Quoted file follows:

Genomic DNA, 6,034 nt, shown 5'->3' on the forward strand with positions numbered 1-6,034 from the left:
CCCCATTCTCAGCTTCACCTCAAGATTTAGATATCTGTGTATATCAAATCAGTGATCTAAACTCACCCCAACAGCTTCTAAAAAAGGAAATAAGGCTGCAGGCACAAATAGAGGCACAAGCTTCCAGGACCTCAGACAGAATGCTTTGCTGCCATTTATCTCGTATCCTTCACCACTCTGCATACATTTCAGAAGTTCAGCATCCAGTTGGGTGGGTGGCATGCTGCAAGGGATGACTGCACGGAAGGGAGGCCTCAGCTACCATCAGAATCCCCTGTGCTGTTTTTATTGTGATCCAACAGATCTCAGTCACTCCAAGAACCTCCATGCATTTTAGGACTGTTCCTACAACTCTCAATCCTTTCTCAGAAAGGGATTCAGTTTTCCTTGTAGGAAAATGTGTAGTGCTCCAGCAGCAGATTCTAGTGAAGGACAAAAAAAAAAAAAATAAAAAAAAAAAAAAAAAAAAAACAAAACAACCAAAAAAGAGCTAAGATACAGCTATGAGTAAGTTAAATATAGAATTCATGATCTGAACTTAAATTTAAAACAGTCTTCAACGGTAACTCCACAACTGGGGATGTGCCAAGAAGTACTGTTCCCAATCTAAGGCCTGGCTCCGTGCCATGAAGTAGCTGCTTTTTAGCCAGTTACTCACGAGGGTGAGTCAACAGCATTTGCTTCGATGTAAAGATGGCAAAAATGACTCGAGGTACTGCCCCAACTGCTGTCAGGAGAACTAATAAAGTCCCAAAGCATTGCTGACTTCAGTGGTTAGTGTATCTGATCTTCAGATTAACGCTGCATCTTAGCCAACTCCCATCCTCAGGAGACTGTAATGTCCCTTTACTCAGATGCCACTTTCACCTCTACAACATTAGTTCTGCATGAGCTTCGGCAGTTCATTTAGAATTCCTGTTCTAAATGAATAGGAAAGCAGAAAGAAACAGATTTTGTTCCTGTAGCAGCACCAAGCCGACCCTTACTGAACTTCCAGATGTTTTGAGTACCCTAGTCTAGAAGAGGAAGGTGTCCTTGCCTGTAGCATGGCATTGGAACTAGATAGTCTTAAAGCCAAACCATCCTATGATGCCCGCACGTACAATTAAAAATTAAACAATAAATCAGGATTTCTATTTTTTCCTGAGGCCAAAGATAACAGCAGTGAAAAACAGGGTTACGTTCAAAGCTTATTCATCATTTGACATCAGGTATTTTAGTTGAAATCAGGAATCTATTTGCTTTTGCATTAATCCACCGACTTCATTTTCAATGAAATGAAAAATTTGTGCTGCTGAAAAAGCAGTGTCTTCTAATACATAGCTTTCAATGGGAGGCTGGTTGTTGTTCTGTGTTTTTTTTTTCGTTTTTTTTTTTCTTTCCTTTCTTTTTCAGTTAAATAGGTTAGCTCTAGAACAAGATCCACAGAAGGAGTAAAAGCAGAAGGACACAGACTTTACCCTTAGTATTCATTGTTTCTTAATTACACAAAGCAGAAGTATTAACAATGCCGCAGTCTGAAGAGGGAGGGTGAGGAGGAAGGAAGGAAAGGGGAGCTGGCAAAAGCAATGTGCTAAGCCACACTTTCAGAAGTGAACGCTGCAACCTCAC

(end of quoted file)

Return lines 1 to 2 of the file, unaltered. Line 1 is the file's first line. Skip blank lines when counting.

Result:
Genomic DNA, 6,034 nt, shown 5'->3' on the forward strand with positions numbered 1-6,034 from the left:
CCCCATTCTCAGCTTCACCTCAAGATTTAGATATCTGTGTATATCAAATCAGTGATCTAAACTCACCCCAACAGCTTCTAAAAAAGGAAATAAGGCTGCAGGCACAAATAGAGGCACAAGCTTCCAGGACCTCAGACAGAATGCTTTGCTGCCATTTATCTCGTATCCTTCACCACTCTGCATACATTTCAGAAGTTCAGCATCCAGTTGGGTGGGTGGCATGCTGCAAGGGATGACTGCACGGAAGGGAGGCCTCAGCTACCATCAGAATCCCCTGTGCTGTTTTTATTGTGATCCAACAGATCTCAGTCACTCCAAGAACCTCCATGCATTTTAGGACTGTTCCTACAACTCTCAATCCTTTCTCAGAAAGGGATTCAGTTTTCCTTGTAGGAAAATGTGTAGTGCTCCAGCAGCAGATTCTAGTGAAGGACAAAAAAAAAAAAAATAAAAAAAAAAAAAAAAAAAAAACAAAACAACCAAAAAAGAGCTAAGATACAGCTATGAGTAAGTTAAATATAGAATTCATGATCTGAACTTAAATTTAAAACAGTCTTCAACGGTAACTCCACAACTGGGGATGTGCCAAGAAGTACTGTTCCCAATCTAAGGCCTGGCTCCGTGCCATGAAGTAGCTGCTTTTTAGCCAGTTACTCACGAGGGTGAGTCAACAGCATTTGCTTCGATGTAAAGATGGCAAAAATGACTCGAGGTACTGCCCCAACTGCTGTCAGGAGAACTAATAAAGTCCCAAAGCATTGCTGACTTCAGTGGTTAGTGTATCTGATCTTCAGATTAACGCTGCATCTTAGCCAACTCCCATCCTCAGGAGACTGTAATGTCCCTTTACTCAGATGCCACTTTCACCTCTACAACATTAGTTCTGCATGAGCTTCGGCAGTTCATTTAGAATTCCTGTTCTAAATGAATAGGAAAGCAGAAAGAAACAGATTTTGTTCCTGTAGCAGCACCAAGCCGACCCTTACTGAACTTCCAGATGTTTTGAGTACCCTAGTCTAGAAGAGGAAGGTGTCCTTGCCTGTAGCATGGCATTGGAACTAGATAGTCTTAAAGCCAAACCATCCTATGATGCCCGCACGTACAATTAAAAATTAAACAATAAATCAGGATTTCTATTTTTTCCTGAGGCCAAAGATAACAGCAGTGAAAAACAGGGTTACGTTCAAAGCTTATTCATCATTTGACATCAGGTATTTTAGTTGAAATCAGGAATCTATTTGCTTTTGCATTAATCCACCGACTTCATTTTCAATGAAATGAAAAATTTGTGCTGCTGAAAAAGCAGTGTCTTCTAATACATAGCTTTCAATGGGAGGCTGGTTGTTGTTCTGTGTTTTTTTTTTCGTTTTTTTTTTTCTTTCCTTTCTTTTTCAGTTAAATAGGTTAGCTCTAGAACAAGATCCACAGAAGGAGTAAAAGCAGAAGGACACAGACTTTACCCTTAGTATTCATTGTTTCTTAATTACACAAAGCAGAAGTATTAACAATGCCGCAGTCTGAAGAGGGAGGGTGAGGAGGAAGGAAGGAAAGGGGAGCTGGCAAAAGCAATGTGCTAAGCCACACTTTCAGAAGTGAACGCTGCAACCTCAC